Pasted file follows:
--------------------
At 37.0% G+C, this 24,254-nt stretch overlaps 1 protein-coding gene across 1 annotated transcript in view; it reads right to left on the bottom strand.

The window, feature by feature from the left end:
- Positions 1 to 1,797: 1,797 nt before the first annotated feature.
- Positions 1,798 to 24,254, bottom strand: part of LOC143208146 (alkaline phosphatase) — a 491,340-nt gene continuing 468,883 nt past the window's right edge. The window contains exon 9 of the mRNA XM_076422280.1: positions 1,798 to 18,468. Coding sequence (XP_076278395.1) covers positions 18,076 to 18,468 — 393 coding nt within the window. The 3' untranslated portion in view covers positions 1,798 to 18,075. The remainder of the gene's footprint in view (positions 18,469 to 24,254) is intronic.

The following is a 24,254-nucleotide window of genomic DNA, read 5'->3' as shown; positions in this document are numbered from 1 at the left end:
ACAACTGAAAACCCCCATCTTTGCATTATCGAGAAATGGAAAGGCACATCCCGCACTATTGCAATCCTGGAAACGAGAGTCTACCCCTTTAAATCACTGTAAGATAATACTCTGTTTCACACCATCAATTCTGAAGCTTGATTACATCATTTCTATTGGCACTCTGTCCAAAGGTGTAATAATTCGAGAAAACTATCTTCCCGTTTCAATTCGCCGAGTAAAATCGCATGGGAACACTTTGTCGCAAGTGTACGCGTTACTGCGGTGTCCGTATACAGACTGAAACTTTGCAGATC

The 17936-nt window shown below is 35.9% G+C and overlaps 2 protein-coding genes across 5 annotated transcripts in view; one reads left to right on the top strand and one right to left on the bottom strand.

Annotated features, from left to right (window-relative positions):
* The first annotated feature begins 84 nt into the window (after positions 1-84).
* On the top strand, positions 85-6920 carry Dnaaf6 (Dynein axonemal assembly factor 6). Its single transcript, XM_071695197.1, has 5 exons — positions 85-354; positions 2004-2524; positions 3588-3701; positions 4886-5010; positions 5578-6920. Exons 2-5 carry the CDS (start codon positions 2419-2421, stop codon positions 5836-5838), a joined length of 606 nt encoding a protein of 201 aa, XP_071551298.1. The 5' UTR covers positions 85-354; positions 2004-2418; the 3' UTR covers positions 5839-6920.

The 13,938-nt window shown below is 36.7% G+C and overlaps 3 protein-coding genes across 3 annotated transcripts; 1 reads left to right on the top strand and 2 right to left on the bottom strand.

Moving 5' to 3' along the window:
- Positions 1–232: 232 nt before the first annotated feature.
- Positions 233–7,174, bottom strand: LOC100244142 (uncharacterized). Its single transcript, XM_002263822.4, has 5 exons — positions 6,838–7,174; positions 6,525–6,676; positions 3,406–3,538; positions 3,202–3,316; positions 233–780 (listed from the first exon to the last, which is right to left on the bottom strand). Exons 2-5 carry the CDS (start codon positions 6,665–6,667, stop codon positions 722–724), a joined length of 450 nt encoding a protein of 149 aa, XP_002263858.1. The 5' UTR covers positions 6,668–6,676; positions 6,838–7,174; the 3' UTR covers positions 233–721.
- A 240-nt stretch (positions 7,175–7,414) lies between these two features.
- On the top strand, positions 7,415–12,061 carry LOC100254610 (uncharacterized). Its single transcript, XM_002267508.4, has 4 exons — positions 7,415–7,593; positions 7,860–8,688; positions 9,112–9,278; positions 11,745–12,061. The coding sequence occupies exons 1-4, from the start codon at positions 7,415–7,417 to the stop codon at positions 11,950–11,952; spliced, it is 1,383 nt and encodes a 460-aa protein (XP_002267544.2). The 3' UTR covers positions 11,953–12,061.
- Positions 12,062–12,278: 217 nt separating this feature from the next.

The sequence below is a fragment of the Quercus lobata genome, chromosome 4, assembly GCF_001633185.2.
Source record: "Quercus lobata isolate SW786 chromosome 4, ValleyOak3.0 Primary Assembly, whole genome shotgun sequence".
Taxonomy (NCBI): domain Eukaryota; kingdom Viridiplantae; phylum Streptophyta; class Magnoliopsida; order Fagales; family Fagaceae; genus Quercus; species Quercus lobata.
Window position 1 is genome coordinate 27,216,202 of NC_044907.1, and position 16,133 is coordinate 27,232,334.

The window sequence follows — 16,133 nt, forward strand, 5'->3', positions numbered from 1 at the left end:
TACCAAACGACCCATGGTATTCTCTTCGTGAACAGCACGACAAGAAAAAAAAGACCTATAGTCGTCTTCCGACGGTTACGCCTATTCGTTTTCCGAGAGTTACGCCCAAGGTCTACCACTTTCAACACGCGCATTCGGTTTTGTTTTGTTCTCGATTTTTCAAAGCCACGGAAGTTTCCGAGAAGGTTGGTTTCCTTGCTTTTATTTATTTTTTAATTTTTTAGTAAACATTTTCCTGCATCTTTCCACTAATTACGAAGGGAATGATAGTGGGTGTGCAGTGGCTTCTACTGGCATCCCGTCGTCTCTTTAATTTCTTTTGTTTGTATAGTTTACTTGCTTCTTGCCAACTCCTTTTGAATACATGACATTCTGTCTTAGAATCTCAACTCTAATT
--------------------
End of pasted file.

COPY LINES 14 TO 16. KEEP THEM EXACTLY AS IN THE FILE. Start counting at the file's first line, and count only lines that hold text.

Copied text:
- Positions 233–7,174, bottom strand: LOC100244142 (uncharacterized). Its single transcript, XM_002263822.4, has 5 exons — positions 6,838–7,174; positions 6,525–6,676; positions 3,406–3,538; positions 3,202–3,316; positions 233–780 (listed from the first exon to the last, which is right to left on the bottom strand). Exons 2-5 carry the CDS (start codon positions 6,665–6,667, stop codon positions 722–724), a joined length of 450 nt encoding a protein of 149 aa, XP_002263858.1. The 5' UTR covers positions 6,668–6,676; positions 6,838–7,174; the 3' UTR covers positions 233–721.
- A 240-nt stretch (positions 7,175–7,414) lies between these two features.
- On the top strand, positions 7,415–12,061 carry LOC100254610 (uncharacterized). Its single transcript, XM_002267508.4, has 4 exons — positions 7,415–7,593; positions 7,860–8,688; positions 9,112–9,278; positions 11,745–12,061. The coding sequence occupies exons 1-4, from the start codon at positions 7,415–7,417 to the stop codon at positions 11,950–11,952; spliced, it is 1,383 nt and encodes a 460-aa protein (XP_002267544.2). The 3' UTR covers positions 11,953–12,061.